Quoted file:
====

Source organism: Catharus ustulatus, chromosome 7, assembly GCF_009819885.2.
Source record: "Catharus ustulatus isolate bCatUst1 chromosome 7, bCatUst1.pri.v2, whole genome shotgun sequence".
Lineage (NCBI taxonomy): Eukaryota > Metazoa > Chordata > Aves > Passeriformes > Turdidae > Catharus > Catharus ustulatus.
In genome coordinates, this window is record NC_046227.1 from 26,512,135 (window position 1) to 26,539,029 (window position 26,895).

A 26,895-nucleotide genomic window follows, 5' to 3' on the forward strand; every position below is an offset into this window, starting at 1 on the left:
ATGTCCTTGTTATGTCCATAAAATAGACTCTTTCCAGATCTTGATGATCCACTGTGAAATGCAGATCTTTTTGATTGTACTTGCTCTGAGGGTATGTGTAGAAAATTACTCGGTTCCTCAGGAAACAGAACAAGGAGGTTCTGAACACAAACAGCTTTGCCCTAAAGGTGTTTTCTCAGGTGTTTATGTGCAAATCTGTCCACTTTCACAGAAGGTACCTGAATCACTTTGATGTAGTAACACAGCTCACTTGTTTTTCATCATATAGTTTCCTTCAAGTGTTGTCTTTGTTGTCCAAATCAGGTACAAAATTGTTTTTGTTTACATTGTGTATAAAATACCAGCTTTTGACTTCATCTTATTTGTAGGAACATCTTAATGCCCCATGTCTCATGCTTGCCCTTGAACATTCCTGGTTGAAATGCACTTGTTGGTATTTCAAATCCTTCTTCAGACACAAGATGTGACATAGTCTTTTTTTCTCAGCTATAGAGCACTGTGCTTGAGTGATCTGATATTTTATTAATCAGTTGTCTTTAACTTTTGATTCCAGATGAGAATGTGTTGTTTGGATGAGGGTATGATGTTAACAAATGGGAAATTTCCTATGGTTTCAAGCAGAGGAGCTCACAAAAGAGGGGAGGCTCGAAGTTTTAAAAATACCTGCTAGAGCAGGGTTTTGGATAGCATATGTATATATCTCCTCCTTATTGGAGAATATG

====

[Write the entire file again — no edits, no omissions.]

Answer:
Source organism: Catharus ustulatus, chromosome 7, assembly GCF_009819885.2.
Source record: "Catharus ustulatus isolate bCatUst1 chromosome 7, bCatUst1.pri.v2, whole genome shotgun sequence".
Lineage (NCBI taxonomy): Eukaryota > Metazoa > Chordata > Aves > Passeriformes > Turdidae > Catharus > Catharus ustulatus.
In genome coordinates, this window is record NC_046227.1 from 26,512,135 (window position 1) to 26,539,029 (window position 26,895).

A 26,895-nucleotide genomic window follows, 5' to 3' on the forward strand; every position below is an offset into this window, starting at 1 on the left:
ATGTCCTTGTTATGTCCATAAAATAGACTCTTTCCAGATCTTGATGATCCACTGTGAAATGCAGATCTTTTTGATTGTACTTGCTCTGAGGGTATGTGTAGAAAATTACTCGGTTCCTCAGGAAACAGAACAAGGAGGTTCTGAACACAAACAGCTTTGCCCTAAAGGTGTTTTCTCAGGTGTTTATGTGCAAATCTGTCCACTTTCACAGAAGGTACCTGAATCACTTTGATGTAGTAACACAGCTCACTTGTTTTTCATCATATAGTTTCCTTCAAGTGTTGTCTTTGTTGTCCAAATCAGGTACAAAATTGTTTTTGTTTACATTGTGTATAAAATACCAGCTTTTGACTTCATCTTATTTGTAGGAACATCTTAATGCCCCATGTCTCATGCTTGCCCTTGAACATTCCTGGTTGAAATGCACTTGTTGGTATTTCAAATCCTTCTTCAGACACAAGATGTGACATAGTCTTTTTTTCTCAGCTATAGAGCACTGTGCTTGAGTGATCTGATATTTTATTAATCAGTTGTCTTTAACTTTTGATTCCAGATGAGAATGTGTTGTTTGGATGAGGGTATGATGTTAACAAATGGGAAATTTCCTATGGTTTCAAGCAGAGGAGCTCACAAAAGAGGGGAGGCTCGAAGTTTTAAAAATACCTGCTAGAGCAGGGTTTTGGATAGCATATGTATATATCTCCTCCTTATTGGAGAATATG